Matteo also explained that La Galleria works directly with William-Sonoma, Pottery Barn and Olive Garden on exclusive designs that are sold or displayed worldwide in their retail stores. I relayed to Matteo that, years ago, when Dane and I were dining at Olive Garden, I remarked that I loved the large Italian ceramic pots displayed throughout the restaurant. I asked the manager where Olive Garden procures its pots, but he didn’t know. Mystery solved!

I asked about Deruta pottery, and what the difference was between those and the pots created in Montelupo. Very matter-of-factly, Matteo said, “It’s different. Montelupo pottery is from Montelupo. Deruta is a type of pottery from the Umbria region. Different clay; different design.” Ho capito, Matteo.

Hand-painting glaze on a fast-drying white glaze. This pot will be bisqued then glazed again.

Montelupo is about a half hour’s train ride from Firenze – far from the tourists and the hustle and bustle. “If you want to experience a real Italian town and see the true way we live and work, you have to get away from Firenze and visit a town like Montelupo,” Matteo said. The Arno River runs through both Firenze and this sleepy little town. In fact, all the clay used to produce ceramics with the Montelupo mark is harvested and produced in Montelupo.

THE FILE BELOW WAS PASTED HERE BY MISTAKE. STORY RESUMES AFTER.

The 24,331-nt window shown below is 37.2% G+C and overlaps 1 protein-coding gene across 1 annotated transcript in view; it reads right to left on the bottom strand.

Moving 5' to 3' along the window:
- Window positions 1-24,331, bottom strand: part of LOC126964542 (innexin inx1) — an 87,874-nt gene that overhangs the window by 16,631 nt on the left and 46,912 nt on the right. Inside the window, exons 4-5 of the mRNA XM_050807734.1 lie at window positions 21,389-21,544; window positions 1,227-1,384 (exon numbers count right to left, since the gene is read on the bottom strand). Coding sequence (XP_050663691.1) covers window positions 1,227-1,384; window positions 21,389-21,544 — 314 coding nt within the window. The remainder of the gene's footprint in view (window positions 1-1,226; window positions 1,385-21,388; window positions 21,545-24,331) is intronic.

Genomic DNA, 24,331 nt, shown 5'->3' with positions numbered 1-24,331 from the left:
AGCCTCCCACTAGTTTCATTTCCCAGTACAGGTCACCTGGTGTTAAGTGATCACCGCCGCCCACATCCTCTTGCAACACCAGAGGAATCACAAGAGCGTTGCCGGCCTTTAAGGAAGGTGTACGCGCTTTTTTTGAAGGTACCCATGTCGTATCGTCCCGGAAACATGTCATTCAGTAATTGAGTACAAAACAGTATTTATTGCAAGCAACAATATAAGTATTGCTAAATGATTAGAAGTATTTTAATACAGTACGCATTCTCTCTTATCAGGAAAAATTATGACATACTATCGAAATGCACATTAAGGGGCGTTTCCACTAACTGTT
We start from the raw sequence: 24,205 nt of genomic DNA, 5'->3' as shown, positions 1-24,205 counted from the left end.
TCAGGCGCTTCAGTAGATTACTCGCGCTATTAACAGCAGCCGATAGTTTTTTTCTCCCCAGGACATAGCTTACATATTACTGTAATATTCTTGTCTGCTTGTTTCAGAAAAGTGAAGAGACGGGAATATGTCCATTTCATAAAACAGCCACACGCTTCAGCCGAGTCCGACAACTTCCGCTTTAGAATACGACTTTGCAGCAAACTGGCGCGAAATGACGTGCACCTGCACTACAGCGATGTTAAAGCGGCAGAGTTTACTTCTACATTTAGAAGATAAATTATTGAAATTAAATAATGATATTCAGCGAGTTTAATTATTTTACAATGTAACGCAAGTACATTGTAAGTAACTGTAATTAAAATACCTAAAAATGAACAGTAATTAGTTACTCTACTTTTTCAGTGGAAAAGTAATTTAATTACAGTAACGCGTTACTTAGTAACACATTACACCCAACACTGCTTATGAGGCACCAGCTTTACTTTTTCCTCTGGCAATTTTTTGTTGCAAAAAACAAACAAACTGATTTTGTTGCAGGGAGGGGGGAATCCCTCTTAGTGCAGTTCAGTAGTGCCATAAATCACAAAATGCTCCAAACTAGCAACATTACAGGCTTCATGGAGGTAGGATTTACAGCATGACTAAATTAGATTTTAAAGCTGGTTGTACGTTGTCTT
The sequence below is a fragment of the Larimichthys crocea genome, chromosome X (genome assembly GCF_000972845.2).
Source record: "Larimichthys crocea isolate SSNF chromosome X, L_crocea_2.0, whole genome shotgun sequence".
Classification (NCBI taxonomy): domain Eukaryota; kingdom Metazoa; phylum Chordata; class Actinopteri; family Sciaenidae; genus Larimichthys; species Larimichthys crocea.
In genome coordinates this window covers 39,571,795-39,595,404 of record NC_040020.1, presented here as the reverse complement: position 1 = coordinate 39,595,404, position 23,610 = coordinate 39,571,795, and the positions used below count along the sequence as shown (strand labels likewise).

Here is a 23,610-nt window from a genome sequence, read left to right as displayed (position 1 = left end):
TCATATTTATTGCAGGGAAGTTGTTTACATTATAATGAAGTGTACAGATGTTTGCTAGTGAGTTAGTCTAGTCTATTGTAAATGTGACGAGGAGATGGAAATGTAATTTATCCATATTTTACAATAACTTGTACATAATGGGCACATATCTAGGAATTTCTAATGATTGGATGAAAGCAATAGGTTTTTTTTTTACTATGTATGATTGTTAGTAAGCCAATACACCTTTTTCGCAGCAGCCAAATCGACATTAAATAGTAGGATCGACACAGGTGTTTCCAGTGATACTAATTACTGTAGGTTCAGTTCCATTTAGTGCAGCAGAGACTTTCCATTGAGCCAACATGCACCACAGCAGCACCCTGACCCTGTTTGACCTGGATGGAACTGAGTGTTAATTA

Montelupo Fiorentino, a comune or municipality in the Metropolitan City of Florence, in the Italian region Tuscany, about
12 miles southwest of Florence. Photo courtesy of ©TimeFramePhoto.com

I found the clay to be dryer than that which I’m used to throwing. It requires the constant addition of water, whereas the Laguna 900 clay I throw, I use as little water as possible. Another unique practice: Salvatore doesn’t use a sponge. Matteo offered to give me a sponge, but I said I’d try to make my vase without one – “Come fai a Montelupo,” I said to Salvatore, which made him laugh in agreement.

Our visit to La Galleria was truly one of the highlights of our trip to Florence. The Mirenda family made this experience memorable. I am grateful.